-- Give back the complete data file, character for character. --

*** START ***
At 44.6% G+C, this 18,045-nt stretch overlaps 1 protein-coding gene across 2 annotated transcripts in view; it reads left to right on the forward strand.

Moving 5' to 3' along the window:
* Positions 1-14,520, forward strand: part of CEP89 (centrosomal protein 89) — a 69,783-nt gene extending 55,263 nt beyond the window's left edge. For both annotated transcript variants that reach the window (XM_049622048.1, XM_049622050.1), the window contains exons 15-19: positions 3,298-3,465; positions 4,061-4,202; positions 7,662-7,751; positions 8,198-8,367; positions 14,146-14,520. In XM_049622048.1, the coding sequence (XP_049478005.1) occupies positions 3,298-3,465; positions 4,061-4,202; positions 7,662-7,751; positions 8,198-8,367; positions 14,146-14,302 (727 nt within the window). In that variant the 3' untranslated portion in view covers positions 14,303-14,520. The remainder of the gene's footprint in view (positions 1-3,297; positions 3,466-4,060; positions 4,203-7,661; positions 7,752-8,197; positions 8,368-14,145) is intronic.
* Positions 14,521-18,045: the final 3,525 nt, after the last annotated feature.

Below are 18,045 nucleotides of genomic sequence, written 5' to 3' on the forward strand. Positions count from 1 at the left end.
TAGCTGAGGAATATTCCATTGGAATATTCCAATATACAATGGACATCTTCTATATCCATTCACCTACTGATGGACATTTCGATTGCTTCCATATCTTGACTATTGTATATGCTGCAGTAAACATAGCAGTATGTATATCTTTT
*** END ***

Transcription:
At 44.6% G+C, this 18,045-nt stretch overlaps 1 protein-coding gene across 2 annotated transcripts in view; it reads left to right on the forward strand.

Moving 5' to 3' along the window:
* Positions 1-14,520, forward strand: part of CEP89 (centrosomal protein 89) — a 69,783-nt gene extending 55,263 nt beyond the window's left edge. For both annotated transcript variants that reach the window (XM_049622048.1, XM_049622050.1), the window contains exons 15-19: positions 3,298-3,465; positions 4,061-4,202; positions 7,662-7,751; positions 8,198-8,367; positions 14,146-14,520. In XM_049622048.1, the coding sequence (XP_049478005.1) occupies positions 3,298-3,465; positions 4,061-4,202; positions 7,662-7,751; positions 8,198-8,367; positions 14,146-14,302 (727 nt within the window). In that variant the 3' untranslated portion in view covers positions 14,303-14,520. The remainder of the gene's footprint in view (positions 1-3,297; positions 3,466-4,060; positions 4,203-7,661; positions 7,752-8,197; positions 8,368-14,145) is intronic.
* Positions 14,521-18,045: the final 3,525 nt, after the last annotated feature.

Below are 18,045 nucleotides of genomic sequence, written 5' to 3' on the forward strand. Positions count from 1 at the left end.
TAGCTGAGGAATATTCCATTGGAATATTCCAATATACAATGGACATCTTCTATATCCATTCACCTACTGATGGACATTTCGATTGCTTCCATATCTTGACTATTGTATATGCTGCAGTAAACATAGCAGTATGTATATCTTTT